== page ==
When I was pregnant with my daughter, who's now 20 years old, I started experiencing swelling in my hands and feet. But I just kind of played it off. I already had a six-year-old son, so pregnancy wasn't new to me, and I figured, well, I'm pregnant, some swelling is normal. No big deal. But after she was born I started getting really bad headaches, to the point where I couldn't even tie my own shoes. Nothing made the pain go away. It was almost like a migraine, but I wasn't getting sick the way some migraine sufferers do.
Again, I figured it was just exhaustion and everything else from having two small children in the house, until one night when my daughter was crying and as soon as my feet hit the floor when I woke up to go and check on her I knew something was definitely wrong with me. I couldn't walk. I couldn't do anything. The pain was just unbelievable.
I went to a neurologist, because we thought that the severe headaches might be a sign that it was an issue with my brain. But the neurologist basically said that I had to go to bed when I was tired and wake up when I wasn't, and I'm looking at him like, "Okay, I have a six-year-old and a three-month-old. That's not an option."
My dad was diagnosed with RA later on in life, in his later fifties, or early sixties, and he finally said to me, "You know, Dorothy, my hands and feet had pain like that, too. Maybe you should go see my rheumatologist." I figured it definitely couldn't hurt, and was sort of at my wit's end, so a couple of months later I went and saw this rheumatologist, and even as I'm just sitting in his office and he says, "Okay, so you have headaches at this time and that time, your hands swell at this time, and then this happens ... " and he just laid out all the symptoms and made it clear that he believed me. I just burst into tears, because for the first time in a while I could say with certainty that I wasn't nuts. There really was something wrong with me.
Even though I was relieved, in a way, to have the diagnosis -- at least we knew what we were facing -- that didn't make the day to day of living and working any easier. My daughter danced, my son was in sports, so that took up my weekends. I guess I'm not the kind of person who thinks, "Okay, I'm sick. I just have to sit here." My dad wasn't like that, and neither was I.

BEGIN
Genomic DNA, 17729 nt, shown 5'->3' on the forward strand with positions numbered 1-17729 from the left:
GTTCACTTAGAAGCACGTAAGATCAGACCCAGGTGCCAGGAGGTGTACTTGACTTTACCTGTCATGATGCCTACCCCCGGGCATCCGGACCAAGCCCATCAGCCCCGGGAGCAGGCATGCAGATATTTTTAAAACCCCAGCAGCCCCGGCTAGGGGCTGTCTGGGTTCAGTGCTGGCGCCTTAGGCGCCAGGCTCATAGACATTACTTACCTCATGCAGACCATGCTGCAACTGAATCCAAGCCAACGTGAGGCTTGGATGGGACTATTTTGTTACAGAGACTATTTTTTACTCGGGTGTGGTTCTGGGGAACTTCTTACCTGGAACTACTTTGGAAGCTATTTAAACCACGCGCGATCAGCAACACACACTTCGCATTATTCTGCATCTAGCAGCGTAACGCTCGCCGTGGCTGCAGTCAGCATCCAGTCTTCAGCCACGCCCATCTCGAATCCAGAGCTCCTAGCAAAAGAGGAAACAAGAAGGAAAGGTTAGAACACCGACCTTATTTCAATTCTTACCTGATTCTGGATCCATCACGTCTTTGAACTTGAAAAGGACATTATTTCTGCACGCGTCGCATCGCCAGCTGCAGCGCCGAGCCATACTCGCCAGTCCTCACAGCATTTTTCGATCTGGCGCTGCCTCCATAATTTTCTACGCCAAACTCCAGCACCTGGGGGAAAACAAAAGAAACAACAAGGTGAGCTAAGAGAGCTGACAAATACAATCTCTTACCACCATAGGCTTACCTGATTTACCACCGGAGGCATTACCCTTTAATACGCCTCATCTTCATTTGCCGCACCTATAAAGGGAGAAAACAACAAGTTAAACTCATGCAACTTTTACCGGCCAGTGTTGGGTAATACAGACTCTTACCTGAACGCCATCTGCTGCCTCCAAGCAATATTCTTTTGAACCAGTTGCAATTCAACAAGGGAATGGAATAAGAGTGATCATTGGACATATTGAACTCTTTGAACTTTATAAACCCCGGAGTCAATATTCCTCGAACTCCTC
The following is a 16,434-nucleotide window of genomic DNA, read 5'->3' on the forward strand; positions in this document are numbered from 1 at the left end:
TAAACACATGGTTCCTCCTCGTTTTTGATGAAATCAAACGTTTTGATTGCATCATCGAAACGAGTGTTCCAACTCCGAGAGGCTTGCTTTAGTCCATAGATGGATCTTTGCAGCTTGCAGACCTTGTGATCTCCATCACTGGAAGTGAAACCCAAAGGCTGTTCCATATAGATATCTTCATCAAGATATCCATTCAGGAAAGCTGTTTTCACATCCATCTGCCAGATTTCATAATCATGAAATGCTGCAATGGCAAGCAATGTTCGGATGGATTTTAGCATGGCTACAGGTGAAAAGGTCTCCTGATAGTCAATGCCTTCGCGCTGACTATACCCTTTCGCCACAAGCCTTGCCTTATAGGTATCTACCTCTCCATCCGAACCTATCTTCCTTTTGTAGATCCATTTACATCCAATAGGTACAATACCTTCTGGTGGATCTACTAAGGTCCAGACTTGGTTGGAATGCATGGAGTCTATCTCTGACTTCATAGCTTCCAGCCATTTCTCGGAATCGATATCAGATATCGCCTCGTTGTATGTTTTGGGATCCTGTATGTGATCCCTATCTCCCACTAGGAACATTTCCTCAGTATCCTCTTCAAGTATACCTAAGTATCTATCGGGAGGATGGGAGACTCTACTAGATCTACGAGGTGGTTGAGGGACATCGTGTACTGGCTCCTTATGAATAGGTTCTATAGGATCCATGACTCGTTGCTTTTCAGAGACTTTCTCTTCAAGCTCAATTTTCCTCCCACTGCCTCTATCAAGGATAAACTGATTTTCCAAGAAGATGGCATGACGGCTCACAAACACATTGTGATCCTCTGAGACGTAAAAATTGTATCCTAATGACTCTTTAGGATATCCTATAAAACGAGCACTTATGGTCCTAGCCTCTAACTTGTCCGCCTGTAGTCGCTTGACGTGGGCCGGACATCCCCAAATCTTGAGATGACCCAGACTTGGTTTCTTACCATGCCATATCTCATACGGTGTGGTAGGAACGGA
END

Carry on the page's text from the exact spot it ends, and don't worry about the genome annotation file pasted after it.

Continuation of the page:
Thinking back, I remember that me dad always complained that his shins hurt. Back then, I'd be like, "Really? Your shins hurt?" But now, I know what he was talking about. He passed away six years ago, but I still take a lot of lessons from what I learned from him, about RA and life in general.
If you have RA or any autoimmune disease, keep educating yourself. You have to know about it, you have to know about the newest medications coming out. Of course, no two RA patients are alike. There is probably nobody walking on this earth who is taking the exact same combination of meds, in the same doses, that I am. You have to be able to trust your physician. Listen to him. And if you don't trust that guy, find another one, because there are other doctors out there. That's really my biggest thing: you have to be able to talk to your doctor. Get a plan, set a goal.
Every year I set a goal. This year we're doing the Run/Walk to Milwaukee Irish Fest 5K, which benefits arthritis. Last year we did the Color Run. Not that I'm running it. If I can run, I run, but if I can't run, I'm walking. Either way, I'm going to finish it, because in my head that's my goal this year.
Set goals even for your kids. If they're small and they want to do something, let them do it. They'll know when they have to stop. Your body's going to tell you, "Okay, enough's enough. I can't do this." But give them that chance. Don't make them live in a bubble, and don't live in a bubble yourself, because you have one life, and this is it.